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Landslips a thing of the past around Tynehead

(Pic Peter Devlin) Cutting in Tynehead for the Borders Railway project

(Pic Peter Devlin) Cutting in Tynehead for the Borders Railway project

 

The Borders Railway team is using tried and tested railway engineering techniques to ensure that future passenger services are not disrupted by landslips along the route.

Wet and marshy ground around the Tynehead area has historically been subject to landslips due to the springs in the area. Evidence on the ground demonstrates that many repairs were made to protect the old Waverley Line.

This section of the line is now being brought up to modern standards. Network Rail, and principal contractor BAM, will be working over the next month on an area around Tynehead Bridge to future-proof the railway against landslips.

As well as new drainage channels along the railway, the team will be taking out the failed embankments and reconstructing them in order to meet higher safety standards. The new embankments will be treated with rock-fill drains and covered with a rock blanket. The result will be greater stabilisation for trains using the track, giving passengers a safer journey.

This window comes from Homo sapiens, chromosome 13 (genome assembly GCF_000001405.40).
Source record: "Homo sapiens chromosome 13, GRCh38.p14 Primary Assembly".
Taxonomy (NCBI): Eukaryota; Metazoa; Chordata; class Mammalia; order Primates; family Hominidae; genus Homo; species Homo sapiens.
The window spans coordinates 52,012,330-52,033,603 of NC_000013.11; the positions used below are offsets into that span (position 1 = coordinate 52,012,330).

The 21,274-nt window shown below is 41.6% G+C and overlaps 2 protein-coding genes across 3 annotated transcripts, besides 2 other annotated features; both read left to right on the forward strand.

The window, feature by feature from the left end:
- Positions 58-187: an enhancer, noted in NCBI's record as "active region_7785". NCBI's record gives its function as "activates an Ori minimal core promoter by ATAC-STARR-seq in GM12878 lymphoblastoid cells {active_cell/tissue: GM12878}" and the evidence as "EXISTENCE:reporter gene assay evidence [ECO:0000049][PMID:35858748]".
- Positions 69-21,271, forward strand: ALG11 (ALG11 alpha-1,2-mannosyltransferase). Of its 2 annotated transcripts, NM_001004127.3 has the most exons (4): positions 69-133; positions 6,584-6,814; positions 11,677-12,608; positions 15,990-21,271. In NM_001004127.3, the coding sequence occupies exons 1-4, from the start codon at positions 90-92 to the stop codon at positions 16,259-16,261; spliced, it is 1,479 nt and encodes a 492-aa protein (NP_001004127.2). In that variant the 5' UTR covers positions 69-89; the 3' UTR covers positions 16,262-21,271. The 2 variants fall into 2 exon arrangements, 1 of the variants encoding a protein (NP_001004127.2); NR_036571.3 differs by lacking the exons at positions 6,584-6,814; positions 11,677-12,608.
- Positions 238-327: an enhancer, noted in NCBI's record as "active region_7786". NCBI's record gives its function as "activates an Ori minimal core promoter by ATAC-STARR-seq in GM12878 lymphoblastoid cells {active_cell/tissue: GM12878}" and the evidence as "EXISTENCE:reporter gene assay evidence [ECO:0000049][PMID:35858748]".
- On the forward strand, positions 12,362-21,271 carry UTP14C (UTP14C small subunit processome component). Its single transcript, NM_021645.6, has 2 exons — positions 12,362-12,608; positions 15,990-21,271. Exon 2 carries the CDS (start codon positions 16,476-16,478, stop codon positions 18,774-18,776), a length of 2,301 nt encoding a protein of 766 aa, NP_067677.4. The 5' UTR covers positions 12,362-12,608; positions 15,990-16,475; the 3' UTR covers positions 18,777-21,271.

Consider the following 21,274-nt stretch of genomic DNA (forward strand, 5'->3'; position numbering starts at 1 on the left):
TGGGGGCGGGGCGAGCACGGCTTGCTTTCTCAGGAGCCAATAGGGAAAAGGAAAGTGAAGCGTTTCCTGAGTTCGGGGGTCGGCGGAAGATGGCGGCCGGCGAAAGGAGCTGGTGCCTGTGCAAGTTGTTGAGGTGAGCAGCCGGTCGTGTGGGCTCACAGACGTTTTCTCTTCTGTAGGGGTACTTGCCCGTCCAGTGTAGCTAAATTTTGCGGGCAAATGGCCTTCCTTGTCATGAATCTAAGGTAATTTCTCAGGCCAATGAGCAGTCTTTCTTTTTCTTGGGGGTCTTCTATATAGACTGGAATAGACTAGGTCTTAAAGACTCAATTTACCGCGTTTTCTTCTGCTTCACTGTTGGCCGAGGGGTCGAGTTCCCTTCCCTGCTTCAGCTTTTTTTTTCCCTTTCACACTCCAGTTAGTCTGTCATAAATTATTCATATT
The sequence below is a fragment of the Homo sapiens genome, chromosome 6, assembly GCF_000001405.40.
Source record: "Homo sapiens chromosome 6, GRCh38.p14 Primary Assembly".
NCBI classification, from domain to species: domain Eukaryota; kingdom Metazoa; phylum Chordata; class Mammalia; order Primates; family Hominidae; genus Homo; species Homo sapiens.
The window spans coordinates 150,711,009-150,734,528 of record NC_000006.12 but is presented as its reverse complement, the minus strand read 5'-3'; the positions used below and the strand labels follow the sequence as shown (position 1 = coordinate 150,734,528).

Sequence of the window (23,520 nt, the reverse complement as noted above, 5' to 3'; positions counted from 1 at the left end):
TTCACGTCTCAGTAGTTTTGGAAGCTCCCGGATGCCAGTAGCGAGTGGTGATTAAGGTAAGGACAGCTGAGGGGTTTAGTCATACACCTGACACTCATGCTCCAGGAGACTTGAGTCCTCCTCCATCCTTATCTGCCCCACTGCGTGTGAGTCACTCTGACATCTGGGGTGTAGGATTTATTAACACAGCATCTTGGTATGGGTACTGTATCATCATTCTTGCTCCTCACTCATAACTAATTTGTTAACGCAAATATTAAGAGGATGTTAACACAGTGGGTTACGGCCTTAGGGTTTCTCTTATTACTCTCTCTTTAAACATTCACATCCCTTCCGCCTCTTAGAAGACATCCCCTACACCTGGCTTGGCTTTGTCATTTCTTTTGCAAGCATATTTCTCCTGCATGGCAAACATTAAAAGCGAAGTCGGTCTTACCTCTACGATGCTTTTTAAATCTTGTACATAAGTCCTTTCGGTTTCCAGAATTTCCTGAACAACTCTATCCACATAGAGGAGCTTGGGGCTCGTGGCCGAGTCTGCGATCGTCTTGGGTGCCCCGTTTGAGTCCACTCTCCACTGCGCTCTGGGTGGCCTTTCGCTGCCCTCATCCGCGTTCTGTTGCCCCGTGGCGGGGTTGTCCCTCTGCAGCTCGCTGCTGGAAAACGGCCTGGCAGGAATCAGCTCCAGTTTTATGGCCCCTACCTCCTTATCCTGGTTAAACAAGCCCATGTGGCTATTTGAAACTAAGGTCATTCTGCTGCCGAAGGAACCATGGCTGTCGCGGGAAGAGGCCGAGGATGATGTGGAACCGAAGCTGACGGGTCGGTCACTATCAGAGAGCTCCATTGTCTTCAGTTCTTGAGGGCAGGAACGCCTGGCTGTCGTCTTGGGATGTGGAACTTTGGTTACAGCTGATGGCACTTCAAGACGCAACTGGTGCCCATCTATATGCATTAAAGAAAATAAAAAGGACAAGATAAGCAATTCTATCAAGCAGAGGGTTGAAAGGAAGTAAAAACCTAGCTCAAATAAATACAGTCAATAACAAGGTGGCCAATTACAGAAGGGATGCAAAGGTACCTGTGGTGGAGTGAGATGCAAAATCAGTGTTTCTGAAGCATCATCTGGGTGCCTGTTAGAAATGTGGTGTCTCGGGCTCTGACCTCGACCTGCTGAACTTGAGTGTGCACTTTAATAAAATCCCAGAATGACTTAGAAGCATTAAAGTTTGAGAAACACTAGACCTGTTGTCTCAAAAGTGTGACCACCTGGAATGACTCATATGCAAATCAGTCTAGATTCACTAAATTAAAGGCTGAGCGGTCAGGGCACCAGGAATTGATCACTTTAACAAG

Commenting on the work, Network Rail project director, Hugh Wark, said: “We know from evidence on site that the Tynehead area suffered from a number of landslips in the past, but we’re going the extra mile to ensure that this will not affect train service reliability in the future.

“By using a variety of techniques, we’re bringing the Borders Railway up to 21st century standards. That means practically rebuilding the old Tynehead cuttings to ensure that water is drained away through new channels. This work will help prevent passengers from facing delays because of landslips.”

 

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